Graphics: China marches a step closer to its future space station
Updated 15:57, 17-Jun-2021
By Pan Zhaoyi

China on Thursday launched a core module of its own space station, a step closer to the finishing touches on the decades-old manned space program.

The space station, expected to be completed around 2022, will operate at a low-Earth orbit and an altitude of 340 km to 450 km above the Earth surface for more than 10 years, supporting worldwide scientific and technological experiments.

The T-shape station has one core module at the center and a lab capsule on each side. Each of the modules will be over 20 tonnes, with the total mass of the station weighing about 66 tonnes.

The station is expected to be the only one left in service by 2024 when the International Space Station (ISS) now still orbiting retires, according to Lei Fanpei, chairman of China Aerospace Science and Technology Corp, a state-owned space conglomerate. Besides, Russia has recently announced that it will leave the ISS project in 2025.

Compared to the in-service ISS and other former retired legends, the China Space Station (CSS) may not be as big but is more cost-efficient and technologically advanced in some areas, allowing it to fully meet the demands of various kinds of space applications, said Bo Linhou, deputy chief designer of the CSS, in a group interview prior to the Thursday launch.

Beijing's motive to construct a space station

Since the first rudimentary station was created in 1969, people on Earth have put a total of 11 such facilities in Earth orbit.

Although dozens of countries have carried out space programs since then, only three have independently sent humans into space – the former Soviet Union, the United States and China.

The Soviets and the Americans started their manned space programs against the backdrop of the Cold War space race, while China's original intention to build a space station targeted the huge social, economic, and most importantly, scientific benefits behind it.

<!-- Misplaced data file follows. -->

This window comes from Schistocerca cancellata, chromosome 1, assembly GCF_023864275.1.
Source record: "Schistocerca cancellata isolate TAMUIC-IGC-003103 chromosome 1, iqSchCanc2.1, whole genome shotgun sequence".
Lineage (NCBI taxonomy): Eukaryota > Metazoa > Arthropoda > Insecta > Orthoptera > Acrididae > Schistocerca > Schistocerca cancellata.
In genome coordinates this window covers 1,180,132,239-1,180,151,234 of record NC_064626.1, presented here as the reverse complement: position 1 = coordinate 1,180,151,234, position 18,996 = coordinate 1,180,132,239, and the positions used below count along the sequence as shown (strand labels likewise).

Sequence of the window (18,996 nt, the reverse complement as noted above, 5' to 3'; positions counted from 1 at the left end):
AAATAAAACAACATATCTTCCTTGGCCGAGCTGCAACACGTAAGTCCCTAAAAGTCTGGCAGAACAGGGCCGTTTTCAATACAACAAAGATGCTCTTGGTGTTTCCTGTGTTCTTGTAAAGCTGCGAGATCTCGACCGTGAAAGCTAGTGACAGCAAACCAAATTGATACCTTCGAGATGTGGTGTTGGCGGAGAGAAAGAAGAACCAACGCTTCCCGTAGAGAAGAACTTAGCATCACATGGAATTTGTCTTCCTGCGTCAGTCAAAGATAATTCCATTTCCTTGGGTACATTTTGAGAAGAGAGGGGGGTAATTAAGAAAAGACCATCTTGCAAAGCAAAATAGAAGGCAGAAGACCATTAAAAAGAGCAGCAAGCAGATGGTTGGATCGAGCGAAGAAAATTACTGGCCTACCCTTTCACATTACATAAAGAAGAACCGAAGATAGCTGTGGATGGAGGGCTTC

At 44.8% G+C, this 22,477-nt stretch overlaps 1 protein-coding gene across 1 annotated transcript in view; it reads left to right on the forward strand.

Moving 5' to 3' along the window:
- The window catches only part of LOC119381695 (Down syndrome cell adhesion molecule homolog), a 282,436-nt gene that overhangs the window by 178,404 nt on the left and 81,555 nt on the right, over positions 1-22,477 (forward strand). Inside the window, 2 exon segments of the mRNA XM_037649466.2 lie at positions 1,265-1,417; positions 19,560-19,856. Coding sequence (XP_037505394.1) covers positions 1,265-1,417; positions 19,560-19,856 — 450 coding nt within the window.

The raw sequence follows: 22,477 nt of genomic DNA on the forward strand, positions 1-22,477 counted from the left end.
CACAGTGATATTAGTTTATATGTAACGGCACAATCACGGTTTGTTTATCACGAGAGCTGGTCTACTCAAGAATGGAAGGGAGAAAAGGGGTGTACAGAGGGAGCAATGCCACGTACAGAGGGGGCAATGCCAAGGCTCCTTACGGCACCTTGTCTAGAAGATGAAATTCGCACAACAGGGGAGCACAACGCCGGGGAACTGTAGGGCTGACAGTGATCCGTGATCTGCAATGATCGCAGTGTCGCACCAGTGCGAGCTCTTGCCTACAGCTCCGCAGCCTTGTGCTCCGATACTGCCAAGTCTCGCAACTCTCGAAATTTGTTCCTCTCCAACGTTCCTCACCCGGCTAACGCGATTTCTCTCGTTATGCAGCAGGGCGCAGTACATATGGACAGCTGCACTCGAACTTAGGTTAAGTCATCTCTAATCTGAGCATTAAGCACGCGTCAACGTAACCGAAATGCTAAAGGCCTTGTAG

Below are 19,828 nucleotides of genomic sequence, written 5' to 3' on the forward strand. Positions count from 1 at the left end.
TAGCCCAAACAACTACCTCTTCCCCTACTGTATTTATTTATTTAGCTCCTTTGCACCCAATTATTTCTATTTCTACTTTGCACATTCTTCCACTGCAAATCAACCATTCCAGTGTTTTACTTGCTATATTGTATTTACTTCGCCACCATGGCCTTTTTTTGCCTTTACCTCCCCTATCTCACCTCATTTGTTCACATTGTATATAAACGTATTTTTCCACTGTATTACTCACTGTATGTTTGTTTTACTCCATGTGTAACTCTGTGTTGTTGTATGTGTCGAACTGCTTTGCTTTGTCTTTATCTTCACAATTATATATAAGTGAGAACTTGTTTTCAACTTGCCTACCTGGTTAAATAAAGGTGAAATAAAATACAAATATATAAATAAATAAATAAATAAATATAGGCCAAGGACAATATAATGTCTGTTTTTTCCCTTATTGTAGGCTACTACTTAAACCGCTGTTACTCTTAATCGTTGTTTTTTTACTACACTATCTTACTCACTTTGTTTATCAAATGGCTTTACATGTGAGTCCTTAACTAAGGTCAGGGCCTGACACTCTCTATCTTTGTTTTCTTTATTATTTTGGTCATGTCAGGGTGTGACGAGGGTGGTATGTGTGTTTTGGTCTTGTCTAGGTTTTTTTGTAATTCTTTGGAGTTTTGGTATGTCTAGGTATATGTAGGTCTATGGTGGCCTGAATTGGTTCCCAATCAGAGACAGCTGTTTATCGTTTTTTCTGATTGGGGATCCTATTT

Officially started in 1999, China's manned space program has adopted a three-step approach for building a "permanent outpost" in space orbit. The previous two stages including human spaceflights and space lab missions were all about gaining the technical know-how for operating the CSS.

"The CSS program drives the development of various advanced disciplines, like space science and life science, and provides opportunities for cutting-edge research across whole industries," said Bo.

"Serving as a long-term 'home port' in orbit, the space station, with its natural high-vacuum microgravity and ultra-clean environment, can offer perfect conditions for scientific and technological research." 

International collaborations on space stations' construction

Although Beijing has been excluded in the ISS project, the country's own space station has garnered far-ranging collaboration and support.

In 2018, the China Manned Space Agency and the United Nations Office for Outer Space Affairs (UNOOSA) jointly announced that nine scientific experiments from 17 countries had been accepted to be conducted on board the upcoming CSS.

The selected experiments come from both developed and developing countries, including France, Germany, Japan, Kenya and Peru, and they cover a broad range of scientific subjects, including Earth observation, solar cells, space life sciences and biotechnology.

The "forward-looking" initiative seeks to "open the CSS to all countries and create a new paradigm in building capabilities in space science and technology, in particular for developing countries," UNOOSA said in a press release.

Chen Lan, an analyst who specializes in China's space program, had told AFP that the project was a "big deal."

"This will be the largest international space cooperation project for China, so it's significant," he said.

Read more: Core module of China's space station enters planned orbit

(Graphics by CGTN's Li Yueyun, Du Chenxin)

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